A tearful Oscar Pistorius apologised Monday to Reeva Steenkamp's family, telling the court he had "terrible nightmares" since the night he killed his girlfriend and often woke up smelling blood.
Stammering and with his jaw trembling as he took the witness stand in his defence, Pistorius said he did not intend to kill his 29-year-old lover.
The Paralympic gold medallist is accused of premeditated murder, but claims he shot the model though a locked toilet door believing she was an intruder.
"I want to take this opportunity to apologise to Mr and Mrs Steenkamp," he said, at times barely audible as he sobbed.
Pistorius said he was "trying to protect Reeva" on Valentine's Day last year. "I can promise that when she went to bed that night she felt loved," he said.
In the tribunal Steenkamp's mother June, flanked by other relatives, stared at him stony-faced during the apology.
She has for weeks sat through gruesome evidence, including brutal images of her dead daughter.
"I tried to put my words on paper to write to you but no words can ever suffice," Pistorius continued.
The athlete cut a broken and emotional figure as he spoke publicly for the first time about events on the fateful Valentine's Day Steenkamp died.
"I've had terrible nightmares," he said since the night of the shooting, adding: "I wake up at night smelling blood."
He also said that since the shooting he has taken sleeping pills and anti-depressants.
Pistorius told the court that on one occasion after waking in the middle of the night he crawled into a cupboard because he was so scared.
After five weeks of prosecution testimony, Monday was the first day of Pistorius's defence.
The court broke early for the day after defence lawyer Barry Roux said his witness was exhausted by a lack of sleep and the day's ordeal.
"Well he does look exhausted, he sounds exhausted," said Judge Thokozile Masipa, granting the defence an adjournment until Tuesday.
- Security concerns -
Pistorius used his testimony to outline his problems since the shooting and his early life growing up disabled and without his father present.
"My mother had a lot of security concerns, we grew up in a family where my father wasn't around much, she would often get scared at night, she would phone the police."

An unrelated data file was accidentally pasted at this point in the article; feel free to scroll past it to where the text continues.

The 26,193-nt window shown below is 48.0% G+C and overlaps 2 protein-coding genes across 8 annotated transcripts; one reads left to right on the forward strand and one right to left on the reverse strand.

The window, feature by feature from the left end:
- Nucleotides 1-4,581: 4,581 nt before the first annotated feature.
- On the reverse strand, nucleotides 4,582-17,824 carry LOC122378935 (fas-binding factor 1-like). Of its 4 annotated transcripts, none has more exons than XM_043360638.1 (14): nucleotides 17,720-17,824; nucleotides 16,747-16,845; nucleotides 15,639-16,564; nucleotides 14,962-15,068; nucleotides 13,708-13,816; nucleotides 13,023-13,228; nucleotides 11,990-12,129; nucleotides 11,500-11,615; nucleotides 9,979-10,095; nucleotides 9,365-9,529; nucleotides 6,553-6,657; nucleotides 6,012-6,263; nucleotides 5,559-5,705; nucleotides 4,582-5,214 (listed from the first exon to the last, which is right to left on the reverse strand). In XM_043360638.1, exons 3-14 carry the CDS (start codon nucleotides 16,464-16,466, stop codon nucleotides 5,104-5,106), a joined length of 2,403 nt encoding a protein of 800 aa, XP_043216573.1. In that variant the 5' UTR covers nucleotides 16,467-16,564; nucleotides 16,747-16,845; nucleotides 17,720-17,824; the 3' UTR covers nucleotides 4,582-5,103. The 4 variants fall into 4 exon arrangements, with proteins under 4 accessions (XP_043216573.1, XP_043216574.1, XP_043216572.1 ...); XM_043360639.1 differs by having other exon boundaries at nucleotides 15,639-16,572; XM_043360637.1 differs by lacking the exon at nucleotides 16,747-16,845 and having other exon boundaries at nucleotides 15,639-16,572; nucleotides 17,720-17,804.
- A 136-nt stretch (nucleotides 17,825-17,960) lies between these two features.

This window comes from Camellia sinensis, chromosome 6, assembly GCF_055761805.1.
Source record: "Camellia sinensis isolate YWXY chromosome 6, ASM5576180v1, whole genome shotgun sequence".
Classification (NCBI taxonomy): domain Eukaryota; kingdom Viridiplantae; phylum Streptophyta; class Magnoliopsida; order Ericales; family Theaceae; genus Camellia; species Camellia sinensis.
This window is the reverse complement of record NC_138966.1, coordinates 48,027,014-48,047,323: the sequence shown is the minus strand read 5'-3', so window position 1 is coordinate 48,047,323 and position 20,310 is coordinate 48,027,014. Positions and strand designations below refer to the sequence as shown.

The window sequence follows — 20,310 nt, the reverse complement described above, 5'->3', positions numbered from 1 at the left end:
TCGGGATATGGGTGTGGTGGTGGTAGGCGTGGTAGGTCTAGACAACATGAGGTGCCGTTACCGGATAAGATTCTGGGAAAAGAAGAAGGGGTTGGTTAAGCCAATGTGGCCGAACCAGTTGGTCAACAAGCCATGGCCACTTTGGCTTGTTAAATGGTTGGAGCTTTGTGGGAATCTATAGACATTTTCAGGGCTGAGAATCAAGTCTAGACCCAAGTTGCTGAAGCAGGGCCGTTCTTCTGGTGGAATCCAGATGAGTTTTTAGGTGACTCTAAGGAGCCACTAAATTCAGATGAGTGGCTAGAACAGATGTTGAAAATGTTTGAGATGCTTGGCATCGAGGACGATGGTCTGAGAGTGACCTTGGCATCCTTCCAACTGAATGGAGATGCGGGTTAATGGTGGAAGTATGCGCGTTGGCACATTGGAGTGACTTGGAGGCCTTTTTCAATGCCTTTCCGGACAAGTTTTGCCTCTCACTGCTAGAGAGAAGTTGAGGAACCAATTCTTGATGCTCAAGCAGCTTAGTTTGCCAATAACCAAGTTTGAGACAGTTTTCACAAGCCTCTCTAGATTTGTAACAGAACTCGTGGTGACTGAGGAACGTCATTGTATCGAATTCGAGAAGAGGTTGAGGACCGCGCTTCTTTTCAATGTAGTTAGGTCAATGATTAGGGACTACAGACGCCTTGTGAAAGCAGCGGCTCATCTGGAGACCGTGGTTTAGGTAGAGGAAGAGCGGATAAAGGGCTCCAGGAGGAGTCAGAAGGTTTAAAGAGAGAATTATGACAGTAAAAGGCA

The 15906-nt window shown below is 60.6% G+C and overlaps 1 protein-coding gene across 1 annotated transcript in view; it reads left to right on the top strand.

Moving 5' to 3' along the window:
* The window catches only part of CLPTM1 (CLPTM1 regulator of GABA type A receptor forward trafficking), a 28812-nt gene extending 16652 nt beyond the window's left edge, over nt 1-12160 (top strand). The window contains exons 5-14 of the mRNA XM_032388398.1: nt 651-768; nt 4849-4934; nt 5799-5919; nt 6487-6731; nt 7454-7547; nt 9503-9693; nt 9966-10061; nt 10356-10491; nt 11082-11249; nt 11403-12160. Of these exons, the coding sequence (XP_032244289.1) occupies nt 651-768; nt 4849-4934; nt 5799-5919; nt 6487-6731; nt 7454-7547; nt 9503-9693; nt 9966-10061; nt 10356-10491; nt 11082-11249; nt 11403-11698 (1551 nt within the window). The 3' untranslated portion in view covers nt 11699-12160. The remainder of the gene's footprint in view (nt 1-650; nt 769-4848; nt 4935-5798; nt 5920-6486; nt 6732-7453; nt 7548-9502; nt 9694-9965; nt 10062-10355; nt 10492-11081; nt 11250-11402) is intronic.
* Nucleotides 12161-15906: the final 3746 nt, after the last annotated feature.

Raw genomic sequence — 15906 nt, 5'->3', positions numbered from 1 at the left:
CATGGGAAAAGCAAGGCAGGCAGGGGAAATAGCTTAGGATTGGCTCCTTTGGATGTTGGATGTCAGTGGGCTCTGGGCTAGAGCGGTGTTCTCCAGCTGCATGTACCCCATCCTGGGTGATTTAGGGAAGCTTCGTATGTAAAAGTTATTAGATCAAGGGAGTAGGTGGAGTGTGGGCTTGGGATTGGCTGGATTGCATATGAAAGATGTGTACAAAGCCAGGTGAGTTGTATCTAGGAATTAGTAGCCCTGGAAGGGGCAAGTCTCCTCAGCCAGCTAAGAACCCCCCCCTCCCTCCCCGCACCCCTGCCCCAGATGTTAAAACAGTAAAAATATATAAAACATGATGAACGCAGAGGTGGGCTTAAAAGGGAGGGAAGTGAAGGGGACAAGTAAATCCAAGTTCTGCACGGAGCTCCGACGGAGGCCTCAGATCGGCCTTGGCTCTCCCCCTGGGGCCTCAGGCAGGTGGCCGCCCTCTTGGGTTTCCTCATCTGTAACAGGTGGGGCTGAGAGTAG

"My mother had a pistol," he added. "She kept her firearm in a padded bag under her pillow."
Sheila Pistorius died when her amputee son was aged 15.
"When she passed away it was very unexpected," he told the court. "We weren't informed that she was sick and by the time we were she was in a coma."
He also testified about his vulnerability when he doesn't wear prosthetics.
"I don't have balance on my stumps," he said.
After a lunch break the defence spent time on a character sketch of a deeply religious man whose exposure to crime and violence in the past created in him a fear for burglars at his house.
"When I grew up we were exposed to crime. Housebreakings, family members being assaulted and high-jacked," said the athlete, and recounted burglaries at his own and his father's houses.
Pistorius also testified about helping another man once attacked by people on the street, and spoke about his strong faith.
"I put a lot of faith in the Lord to be where I wanted to be," he said about a revival in faith in 2012, and described meeting the equally-religious Steenkamp as a "blessing".
"We would pray at night," he said.
- Gruesome details -
In the five weeks since the trial began, Pistorius has appeared fragile and annoyed, frequently crying in court and being physically sick when the gruesome details of Steenkamp's death were discussed.
He has said little since his "not guilty" plea besides the occasional "yes, milady" to Judge Thokozile Masipa.
How the double amputee known as the "Blade Runner" will hold up during the state's cross-examination, which could begin on Tuesday, may prove a turning point in the case.
Pistorius has hired an extensive team of forensic experts to describe the events in the early hours of February 14, 2013, including an American animation firm that will visually depict the crime scene using three-dimensional computer generated images.
The experts will have to cast doubt on the state's version of events, including testimony from witnesses who said they heard a woman screaming on the night of the murder, which would show Pistorius knew his target was Steenkamp.
His lawyer Barry Roux said he will call 14 to 17 witnesses in his case to testify on ballistics, urine emptying, damage to the toilet door, sound, and "disability and vulnerability."
The trial is slated to run to at least mid-May.